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Jul 10

Sales Tax Distribution Report & Advice

Posted on July 10, 2017 at 4:32 PM by Paige Worsham

                                                         July 2017
May 2017 Collections - July 2017 Distributions
                                                                Linda S. Millsaps

In July, North Carolina local governments are expected to receive $274.58 million in sales tax distributions, based on May 2017 sales. This is an increase of $16.74 million, or 6.49%, from the same time last year. However, as last year, this is also a decline from the June distribution, in this case approximately $10.17 million statewide.



We see a similar trend when Articles 43 and 46 are excluded.

This level of continued slow but steady growth reflects what was generally occurring in North Carolina’s economy at the time. In May employers added 18,000 jobs, an increase of 0.4% over the previous month and 1.6% over the previous year. And once again much of this growth came in the form of professional and business services jobs, which tend to be more concentrated in our largest urban centers. Unfortunately, we still have eleven counties with unemployment rates over 6.0%.



One of the very positive notes in May came from the housing market. Unlike the previous month, building permits increased substantially, showing an improvement of 37.09% over April. This creates a year over year increase of more than 9%, and is more in line with what we generally see in a North Carolina recovery. However, this should be taken with a grain of salt as actual home starts continue to be weak.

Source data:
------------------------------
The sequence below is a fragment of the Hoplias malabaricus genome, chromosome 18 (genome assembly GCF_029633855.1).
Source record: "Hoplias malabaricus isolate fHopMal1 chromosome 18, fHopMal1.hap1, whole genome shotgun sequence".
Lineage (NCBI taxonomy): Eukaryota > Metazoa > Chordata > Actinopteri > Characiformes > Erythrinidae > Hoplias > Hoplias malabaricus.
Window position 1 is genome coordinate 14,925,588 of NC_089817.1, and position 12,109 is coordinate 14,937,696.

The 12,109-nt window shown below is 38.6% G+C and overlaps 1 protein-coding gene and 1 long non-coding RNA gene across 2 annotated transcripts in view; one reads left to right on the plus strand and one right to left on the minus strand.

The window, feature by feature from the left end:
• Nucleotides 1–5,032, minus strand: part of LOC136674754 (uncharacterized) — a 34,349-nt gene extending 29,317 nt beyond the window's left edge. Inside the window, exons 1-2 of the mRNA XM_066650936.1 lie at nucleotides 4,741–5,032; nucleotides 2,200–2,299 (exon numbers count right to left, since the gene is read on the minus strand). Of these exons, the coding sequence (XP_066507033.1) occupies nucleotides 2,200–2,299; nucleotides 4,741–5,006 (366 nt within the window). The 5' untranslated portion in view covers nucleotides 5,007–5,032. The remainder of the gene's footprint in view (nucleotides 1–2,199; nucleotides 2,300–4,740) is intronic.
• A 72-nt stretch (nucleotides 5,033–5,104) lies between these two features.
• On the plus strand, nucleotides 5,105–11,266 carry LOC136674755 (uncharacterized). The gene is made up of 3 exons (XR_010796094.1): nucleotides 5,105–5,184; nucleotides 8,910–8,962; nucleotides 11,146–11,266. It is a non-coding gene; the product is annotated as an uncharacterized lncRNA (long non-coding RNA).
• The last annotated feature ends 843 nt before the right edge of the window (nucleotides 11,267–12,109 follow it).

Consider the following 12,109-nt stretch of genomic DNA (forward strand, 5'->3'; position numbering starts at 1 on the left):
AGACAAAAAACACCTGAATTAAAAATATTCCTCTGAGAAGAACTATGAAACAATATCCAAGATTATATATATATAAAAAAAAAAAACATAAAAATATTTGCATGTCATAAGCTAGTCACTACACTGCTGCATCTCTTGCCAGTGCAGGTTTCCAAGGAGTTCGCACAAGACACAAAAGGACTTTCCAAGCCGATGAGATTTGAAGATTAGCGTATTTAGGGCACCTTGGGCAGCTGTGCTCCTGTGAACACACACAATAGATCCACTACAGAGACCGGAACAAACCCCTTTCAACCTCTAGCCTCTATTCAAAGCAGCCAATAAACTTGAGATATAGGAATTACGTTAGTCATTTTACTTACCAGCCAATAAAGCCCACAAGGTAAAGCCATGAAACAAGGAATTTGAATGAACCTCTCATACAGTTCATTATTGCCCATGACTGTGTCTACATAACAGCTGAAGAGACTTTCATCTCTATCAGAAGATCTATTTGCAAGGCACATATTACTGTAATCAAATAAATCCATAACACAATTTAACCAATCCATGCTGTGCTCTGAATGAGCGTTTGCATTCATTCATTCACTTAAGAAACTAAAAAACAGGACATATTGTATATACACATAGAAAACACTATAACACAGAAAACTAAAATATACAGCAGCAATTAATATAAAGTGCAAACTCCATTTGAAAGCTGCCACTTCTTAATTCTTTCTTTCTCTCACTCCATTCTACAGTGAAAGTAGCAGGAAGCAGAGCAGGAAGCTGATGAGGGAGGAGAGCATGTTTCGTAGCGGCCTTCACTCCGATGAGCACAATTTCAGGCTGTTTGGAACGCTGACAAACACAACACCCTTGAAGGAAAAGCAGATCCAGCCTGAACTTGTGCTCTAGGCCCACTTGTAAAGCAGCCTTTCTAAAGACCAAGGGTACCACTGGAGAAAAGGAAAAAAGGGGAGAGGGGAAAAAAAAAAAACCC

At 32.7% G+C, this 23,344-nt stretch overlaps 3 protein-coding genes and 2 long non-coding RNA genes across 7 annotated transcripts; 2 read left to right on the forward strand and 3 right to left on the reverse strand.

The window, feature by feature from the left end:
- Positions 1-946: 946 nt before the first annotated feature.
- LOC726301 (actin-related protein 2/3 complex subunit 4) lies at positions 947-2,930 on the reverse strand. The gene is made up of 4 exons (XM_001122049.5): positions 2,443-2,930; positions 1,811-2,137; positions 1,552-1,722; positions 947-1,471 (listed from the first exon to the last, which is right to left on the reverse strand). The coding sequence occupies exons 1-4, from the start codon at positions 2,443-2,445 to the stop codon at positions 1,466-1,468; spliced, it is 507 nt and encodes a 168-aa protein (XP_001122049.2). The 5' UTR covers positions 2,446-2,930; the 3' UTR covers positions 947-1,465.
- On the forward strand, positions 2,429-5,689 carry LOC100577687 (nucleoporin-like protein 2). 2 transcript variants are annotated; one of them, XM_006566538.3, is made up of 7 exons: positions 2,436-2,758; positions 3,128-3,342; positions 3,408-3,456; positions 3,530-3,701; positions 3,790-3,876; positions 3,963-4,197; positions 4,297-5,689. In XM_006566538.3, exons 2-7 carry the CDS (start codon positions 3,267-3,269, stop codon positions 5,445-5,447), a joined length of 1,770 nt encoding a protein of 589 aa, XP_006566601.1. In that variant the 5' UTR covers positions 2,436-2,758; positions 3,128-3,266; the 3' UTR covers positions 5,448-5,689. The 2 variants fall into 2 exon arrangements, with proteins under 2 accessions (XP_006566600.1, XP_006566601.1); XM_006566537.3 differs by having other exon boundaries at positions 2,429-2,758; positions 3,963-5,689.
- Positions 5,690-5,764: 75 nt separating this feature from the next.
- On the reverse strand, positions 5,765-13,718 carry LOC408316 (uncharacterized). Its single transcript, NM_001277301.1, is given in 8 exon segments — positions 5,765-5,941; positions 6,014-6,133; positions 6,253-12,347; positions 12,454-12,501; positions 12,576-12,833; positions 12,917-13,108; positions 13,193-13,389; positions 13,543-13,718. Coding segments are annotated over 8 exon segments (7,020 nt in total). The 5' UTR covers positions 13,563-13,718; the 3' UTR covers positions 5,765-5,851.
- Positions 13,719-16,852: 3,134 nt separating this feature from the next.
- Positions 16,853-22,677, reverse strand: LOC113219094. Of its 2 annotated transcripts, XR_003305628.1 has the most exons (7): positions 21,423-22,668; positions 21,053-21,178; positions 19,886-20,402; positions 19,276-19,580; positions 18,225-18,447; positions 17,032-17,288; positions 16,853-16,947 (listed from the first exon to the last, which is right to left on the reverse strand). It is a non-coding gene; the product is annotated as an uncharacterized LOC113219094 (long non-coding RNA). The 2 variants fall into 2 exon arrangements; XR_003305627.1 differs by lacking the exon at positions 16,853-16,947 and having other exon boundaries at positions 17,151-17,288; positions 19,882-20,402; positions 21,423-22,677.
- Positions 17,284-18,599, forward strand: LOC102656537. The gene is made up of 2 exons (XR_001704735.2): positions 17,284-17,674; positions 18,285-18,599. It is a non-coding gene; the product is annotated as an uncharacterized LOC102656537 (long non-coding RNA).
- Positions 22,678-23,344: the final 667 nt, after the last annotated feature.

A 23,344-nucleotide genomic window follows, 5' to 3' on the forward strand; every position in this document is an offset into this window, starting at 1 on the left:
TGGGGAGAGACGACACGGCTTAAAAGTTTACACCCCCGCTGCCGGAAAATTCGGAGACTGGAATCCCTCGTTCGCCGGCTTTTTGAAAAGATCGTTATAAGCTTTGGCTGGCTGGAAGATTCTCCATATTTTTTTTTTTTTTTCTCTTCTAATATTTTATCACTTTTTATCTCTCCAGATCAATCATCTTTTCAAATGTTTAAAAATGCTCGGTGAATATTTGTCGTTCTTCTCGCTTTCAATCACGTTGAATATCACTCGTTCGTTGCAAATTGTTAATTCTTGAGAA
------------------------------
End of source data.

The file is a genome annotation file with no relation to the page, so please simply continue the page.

As we contemplate the outlook for 2017-18, the future continues to suggest slow, and slowing, economic growth. According to Dr. John Connaughton at UNC-Charlotte, 14 of the state’s 15 economic sectors are expected to see output, or GSP, increase through the end of 2017, and potentially into 2018. The one sector that is likely to see actual declines is durable goods manufacturing. We will also likely see only limited growth in the areas of education, health services, agriculture, and government.

Similarly Dr. Mike Walden’s Index of North Carolina Leading Economic Indicators for June suggests “a modest improvement in the overall state economy in coming months, which is similar to most forecasts for the national economy. While rapid economic growth is not suggested, slow steady gains are the most likely future path.”

A potential caution relates to some slippage in the area of consumer confidence. As the graph below from the University of Michigan highlights, June showed a weakening in consumer sentiment. This seems to be driven by some concern that business friendly legislation may not pass Congress this year. That is somewhat counterbalanced by generally solid personal income numbers (at the national level) and a boost related to lower fuel prices. While we should continue to watch these numbers, as they are a key indicator of potential consumer spending and therefore sales tax revenues, there is currently only a need to be aware, but not yet concerned.


While the statewide picture continues to suggest continuing but slow growth on average, the impact on individual counties will vary significantly. New research from Dr. Walden really brings this home. In a new paper Walden suggests that North Carolina has experienced a significant decline in per capita income, as compared to the nation as a whole, which started in 1997 and has now grown more substantial. He attributes this relative decline, which he terms a “U-turn,” to the elimination of middle income jobs. These job were traditionally in rural and durable goods manufacturing areas. At a state level this is countered somewhat by an increase in higher paying technology, finance, and science-related jobs, and the associated low wage jobs that often support higher wage workers, often found in more urban settings.

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